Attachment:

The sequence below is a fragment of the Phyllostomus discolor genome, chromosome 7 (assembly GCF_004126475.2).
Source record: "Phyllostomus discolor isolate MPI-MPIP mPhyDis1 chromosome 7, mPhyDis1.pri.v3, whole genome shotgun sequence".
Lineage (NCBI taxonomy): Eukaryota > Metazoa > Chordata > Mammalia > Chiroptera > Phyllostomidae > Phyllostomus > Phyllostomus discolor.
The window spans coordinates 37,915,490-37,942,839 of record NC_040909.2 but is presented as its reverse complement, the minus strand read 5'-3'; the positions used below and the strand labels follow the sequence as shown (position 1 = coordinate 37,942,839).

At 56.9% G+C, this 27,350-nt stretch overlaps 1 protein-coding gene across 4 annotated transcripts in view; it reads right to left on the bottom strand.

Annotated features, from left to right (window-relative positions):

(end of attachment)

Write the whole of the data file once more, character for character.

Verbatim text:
The sequence below is a fragment of the Phyllostomus discolor genome, chromosome 7 (assembly GCF_004126475.2).
Source record: "Phyllostomus discolor isolate MPI-MPIP mPhyDis1 chromosome 7, mPhyDis1.pri.v3, whole genome shotgun sequence".
Lineage (NCBI taxonomy): Eukaryota > Metazoa > Chordata > Mammalia > Chiroptera > Phyllostomidae > Phyllostomus > Phyllostomus discolor.
The window spans coordinates 37,915,490-37,942,839 of record NC_040909.2 but is presented as its reverse complement, the minus strand read 5'-3'; the positions used below and the strand labels follow the sequence as shown (position 1 = coordinate 37,942,839).

At 56.9% G+C, this 27,350-nt stretch overlaps 1 protein-coding gene across 4 annotated transcripts in view; it reads right to left on the bottom strand.

Annotated features, from left to right (window-relative positions):